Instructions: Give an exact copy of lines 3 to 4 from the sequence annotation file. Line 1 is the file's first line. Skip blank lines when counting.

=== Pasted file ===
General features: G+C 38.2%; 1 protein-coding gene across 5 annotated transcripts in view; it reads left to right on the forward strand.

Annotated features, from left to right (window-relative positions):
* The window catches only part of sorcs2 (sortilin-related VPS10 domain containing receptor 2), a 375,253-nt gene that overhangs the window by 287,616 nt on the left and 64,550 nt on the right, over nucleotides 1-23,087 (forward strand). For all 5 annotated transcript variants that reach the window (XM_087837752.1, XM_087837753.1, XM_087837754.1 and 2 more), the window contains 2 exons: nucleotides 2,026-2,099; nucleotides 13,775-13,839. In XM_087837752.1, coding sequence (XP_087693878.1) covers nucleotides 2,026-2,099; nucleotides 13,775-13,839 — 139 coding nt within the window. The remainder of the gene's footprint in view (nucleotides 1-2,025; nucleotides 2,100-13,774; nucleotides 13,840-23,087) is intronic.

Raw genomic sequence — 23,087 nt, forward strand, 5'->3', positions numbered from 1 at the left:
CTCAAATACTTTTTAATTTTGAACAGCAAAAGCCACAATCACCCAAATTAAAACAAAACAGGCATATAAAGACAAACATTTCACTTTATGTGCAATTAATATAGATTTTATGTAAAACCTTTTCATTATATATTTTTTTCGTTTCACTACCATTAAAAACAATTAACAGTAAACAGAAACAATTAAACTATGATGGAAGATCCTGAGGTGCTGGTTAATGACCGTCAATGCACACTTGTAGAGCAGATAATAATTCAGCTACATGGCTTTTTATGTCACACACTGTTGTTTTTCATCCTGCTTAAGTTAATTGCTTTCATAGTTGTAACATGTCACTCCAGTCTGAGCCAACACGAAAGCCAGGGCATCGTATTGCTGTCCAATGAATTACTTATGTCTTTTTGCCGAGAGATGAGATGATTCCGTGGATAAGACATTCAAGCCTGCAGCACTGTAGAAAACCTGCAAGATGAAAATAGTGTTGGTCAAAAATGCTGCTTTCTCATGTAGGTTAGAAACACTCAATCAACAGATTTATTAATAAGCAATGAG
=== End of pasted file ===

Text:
* The window catches only part of sorcs2 (sortilin-related VPS10 domain containing receptor 2), a 375,253-nt gene that overhangs the window by 287,616 nt on the left and 64,550 nt on the right, over nucleotides 1-23,087 (forward strand). For all 5 annotated transcript variants that reach the window (XM_087837752.1, XM_087837753.1, XM_087837754.1 and 2 more), the window contains 2 exons: nucleotides 2,026-2,099; nucleotides 13,775-13,839. In XM_087837752.1, coding sequence (XP_087693878.1) covers nucleotides 2,026-2,099; nucleotides 13,775-13,839 — 139 coding nt within the window. The remainder of the gene's footprint in view (nucleotides 1-2,025; nucleotides 2,100-13,774; nucleotides 13,840-23,087) is intronic.

Raw genomic sequence — 23,087 nt, forward strand, 5'->3', positions numbered from 1 at the left: